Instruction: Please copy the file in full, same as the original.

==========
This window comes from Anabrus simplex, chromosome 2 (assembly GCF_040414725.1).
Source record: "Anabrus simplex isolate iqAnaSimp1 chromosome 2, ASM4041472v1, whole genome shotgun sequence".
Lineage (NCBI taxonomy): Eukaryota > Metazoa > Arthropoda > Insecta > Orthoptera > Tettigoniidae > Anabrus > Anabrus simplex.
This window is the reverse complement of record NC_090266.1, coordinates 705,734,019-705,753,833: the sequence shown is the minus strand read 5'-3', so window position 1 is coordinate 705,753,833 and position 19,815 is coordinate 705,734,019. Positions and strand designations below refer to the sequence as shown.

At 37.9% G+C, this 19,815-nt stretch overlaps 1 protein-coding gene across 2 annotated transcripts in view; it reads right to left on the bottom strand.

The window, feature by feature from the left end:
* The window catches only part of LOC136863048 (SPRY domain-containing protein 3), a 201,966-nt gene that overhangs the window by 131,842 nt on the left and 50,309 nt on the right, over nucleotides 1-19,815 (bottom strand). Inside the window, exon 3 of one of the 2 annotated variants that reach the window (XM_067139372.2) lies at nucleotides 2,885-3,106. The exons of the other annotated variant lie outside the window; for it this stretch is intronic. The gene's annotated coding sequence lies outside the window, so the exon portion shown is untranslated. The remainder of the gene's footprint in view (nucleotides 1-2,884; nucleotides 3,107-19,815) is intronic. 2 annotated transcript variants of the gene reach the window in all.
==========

This window comes from Anabrus simplex, chromosome 2 (assembly GCF_040414725.1).
Source record: "Anabrus simplex isolate iqAnaSimp1 chromosome 2, ASM4041472v1, whole genome shotgun sequence".
Lineage (NCBI taxonomy): Eukaryota > Metazoa > Arthropoda > Insecta > Orthoptera > Tettigoniidae > Anabrus > Anabrus simplex.
This window is the reverse complement of record NC_090266.1, coordinates 705,734,019-705,753,833: the sequence shown is the minus strand read 5'-3', so window position 1 is coordinate 705,753,833 and position 19,815 is coordinate 705,734,019. Positions and strand designations below refer to the sequence as shown.

At 37.9% G+C, this 19,815-nt stretch overlaps 1 protein-coding gene across 2 annotated transcripts in view; it reads right to left on the bottom strand.

The window, feature by feature from the left end:
* The window catches only part of LOC136863048 (SPRY domain-containing protein 3), a 201,966-nt gene that overhangs the window by 131,842 nt on the left and 50,309 nt on the right, over nucleotides 1-19,815 (bottom strand). Inside the window, exon 3 of one of the 2 annotated variants that reach the window (XM_067139372.2) lies at nucleotides 2,885-3,106. The exons of the other annotated variant lie outside the window; for it this stretch is intronic. The gene's annotated coding sequence lies outside the window, so the exon portion shown is untranslated. The remainder of the gene's footprint in view (nucleotides 1-2,884; nucleotides 3,107-19,815) is intronic. 2 annotated transcript variants of the gene reach the window in all.